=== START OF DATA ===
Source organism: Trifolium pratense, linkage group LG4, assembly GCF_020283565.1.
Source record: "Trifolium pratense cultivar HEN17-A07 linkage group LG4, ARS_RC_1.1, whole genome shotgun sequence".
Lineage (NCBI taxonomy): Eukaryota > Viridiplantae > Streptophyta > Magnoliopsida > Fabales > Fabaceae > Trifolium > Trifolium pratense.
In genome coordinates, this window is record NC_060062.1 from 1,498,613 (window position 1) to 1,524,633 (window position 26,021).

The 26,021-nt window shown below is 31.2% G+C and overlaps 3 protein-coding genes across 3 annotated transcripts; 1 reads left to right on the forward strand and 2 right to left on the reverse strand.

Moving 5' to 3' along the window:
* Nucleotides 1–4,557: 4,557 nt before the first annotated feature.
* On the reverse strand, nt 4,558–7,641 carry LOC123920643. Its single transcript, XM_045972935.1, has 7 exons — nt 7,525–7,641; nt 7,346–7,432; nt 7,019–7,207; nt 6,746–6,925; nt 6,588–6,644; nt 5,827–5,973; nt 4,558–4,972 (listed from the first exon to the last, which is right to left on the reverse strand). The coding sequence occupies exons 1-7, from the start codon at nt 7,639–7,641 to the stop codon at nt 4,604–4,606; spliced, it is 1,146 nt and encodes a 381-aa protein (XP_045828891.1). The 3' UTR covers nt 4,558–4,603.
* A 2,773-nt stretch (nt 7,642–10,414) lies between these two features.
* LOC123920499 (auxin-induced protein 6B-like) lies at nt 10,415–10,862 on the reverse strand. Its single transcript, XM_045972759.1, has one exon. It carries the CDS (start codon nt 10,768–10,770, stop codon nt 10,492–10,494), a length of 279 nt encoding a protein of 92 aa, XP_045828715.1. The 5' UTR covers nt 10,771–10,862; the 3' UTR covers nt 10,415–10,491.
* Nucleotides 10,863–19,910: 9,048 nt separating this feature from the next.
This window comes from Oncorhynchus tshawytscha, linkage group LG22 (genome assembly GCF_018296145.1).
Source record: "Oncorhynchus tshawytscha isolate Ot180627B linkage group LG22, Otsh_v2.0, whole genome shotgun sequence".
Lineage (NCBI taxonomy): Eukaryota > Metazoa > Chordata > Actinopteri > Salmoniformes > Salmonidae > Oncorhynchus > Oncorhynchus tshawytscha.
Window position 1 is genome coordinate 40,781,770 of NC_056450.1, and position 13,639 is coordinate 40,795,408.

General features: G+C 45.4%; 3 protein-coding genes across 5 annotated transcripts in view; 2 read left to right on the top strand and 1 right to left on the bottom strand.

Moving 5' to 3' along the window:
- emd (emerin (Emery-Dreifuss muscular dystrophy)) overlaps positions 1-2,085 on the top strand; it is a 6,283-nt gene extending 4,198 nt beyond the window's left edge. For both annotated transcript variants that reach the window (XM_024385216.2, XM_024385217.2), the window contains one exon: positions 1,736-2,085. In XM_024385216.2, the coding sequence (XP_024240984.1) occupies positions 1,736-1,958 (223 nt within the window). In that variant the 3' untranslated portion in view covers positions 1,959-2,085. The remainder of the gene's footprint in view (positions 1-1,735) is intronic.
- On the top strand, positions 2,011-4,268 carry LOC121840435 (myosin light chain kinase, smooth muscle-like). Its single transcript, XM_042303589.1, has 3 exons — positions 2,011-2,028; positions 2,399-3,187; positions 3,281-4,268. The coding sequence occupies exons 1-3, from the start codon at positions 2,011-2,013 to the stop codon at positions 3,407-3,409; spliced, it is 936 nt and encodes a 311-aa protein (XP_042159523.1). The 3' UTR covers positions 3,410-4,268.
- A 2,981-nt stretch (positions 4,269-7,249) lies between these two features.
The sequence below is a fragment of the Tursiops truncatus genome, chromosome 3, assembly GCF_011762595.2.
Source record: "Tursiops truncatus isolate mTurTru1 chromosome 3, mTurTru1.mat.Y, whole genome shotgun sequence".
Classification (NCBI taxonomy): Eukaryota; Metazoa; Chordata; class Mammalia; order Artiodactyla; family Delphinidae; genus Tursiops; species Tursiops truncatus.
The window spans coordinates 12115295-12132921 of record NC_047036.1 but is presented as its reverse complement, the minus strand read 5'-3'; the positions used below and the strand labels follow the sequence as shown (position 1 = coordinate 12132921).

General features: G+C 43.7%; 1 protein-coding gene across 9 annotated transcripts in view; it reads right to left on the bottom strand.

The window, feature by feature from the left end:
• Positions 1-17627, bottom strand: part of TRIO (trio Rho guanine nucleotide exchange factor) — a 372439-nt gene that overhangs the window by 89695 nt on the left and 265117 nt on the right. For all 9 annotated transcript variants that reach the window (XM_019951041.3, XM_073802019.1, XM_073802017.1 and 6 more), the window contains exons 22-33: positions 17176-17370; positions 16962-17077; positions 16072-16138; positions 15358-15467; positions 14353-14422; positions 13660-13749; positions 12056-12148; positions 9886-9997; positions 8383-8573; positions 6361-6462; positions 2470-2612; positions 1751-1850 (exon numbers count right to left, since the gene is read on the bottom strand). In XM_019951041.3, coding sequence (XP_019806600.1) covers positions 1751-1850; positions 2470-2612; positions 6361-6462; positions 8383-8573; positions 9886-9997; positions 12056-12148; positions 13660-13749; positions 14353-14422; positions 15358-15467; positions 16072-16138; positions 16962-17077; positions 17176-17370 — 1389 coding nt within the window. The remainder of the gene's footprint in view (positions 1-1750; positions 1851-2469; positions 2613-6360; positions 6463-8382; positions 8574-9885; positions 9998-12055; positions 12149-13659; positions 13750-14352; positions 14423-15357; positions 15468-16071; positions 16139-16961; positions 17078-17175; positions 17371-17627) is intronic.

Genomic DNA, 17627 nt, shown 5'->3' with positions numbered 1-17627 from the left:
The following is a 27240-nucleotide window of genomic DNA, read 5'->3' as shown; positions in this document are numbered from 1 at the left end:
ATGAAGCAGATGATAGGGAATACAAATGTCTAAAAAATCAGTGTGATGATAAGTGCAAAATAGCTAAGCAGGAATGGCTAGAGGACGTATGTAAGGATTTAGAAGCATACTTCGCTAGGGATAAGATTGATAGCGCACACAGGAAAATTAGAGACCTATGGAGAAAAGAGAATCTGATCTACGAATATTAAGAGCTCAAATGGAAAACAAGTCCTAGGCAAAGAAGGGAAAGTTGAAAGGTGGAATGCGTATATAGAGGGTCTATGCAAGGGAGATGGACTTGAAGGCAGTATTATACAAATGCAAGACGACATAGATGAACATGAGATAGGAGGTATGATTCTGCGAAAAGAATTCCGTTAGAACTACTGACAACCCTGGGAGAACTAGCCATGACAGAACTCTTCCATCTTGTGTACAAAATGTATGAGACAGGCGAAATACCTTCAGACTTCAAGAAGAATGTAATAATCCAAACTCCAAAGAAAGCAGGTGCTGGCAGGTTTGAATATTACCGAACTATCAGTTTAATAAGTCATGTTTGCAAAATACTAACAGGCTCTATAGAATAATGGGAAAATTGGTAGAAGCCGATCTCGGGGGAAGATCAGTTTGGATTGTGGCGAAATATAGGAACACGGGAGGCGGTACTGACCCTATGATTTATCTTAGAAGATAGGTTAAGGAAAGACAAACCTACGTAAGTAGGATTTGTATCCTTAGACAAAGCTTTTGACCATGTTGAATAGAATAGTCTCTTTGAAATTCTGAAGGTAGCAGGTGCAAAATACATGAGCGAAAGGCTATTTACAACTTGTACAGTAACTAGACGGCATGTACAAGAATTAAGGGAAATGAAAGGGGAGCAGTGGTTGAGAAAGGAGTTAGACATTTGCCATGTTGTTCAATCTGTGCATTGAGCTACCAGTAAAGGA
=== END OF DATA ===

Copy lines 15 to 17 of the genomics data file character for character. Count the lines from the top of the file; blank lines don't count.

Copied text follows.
Window position 1 is genome coordinate 40,781,770 of NC_056450.1, and position 13,639 is coordinate 40,795,408.

General features: G+C 45.4%; 3 protein-coding genes across 5 annotated transcripts in view; 2 read left to right on the top strand and 1 right to left on the bottom strand.

Moving 5' to 3' along the window: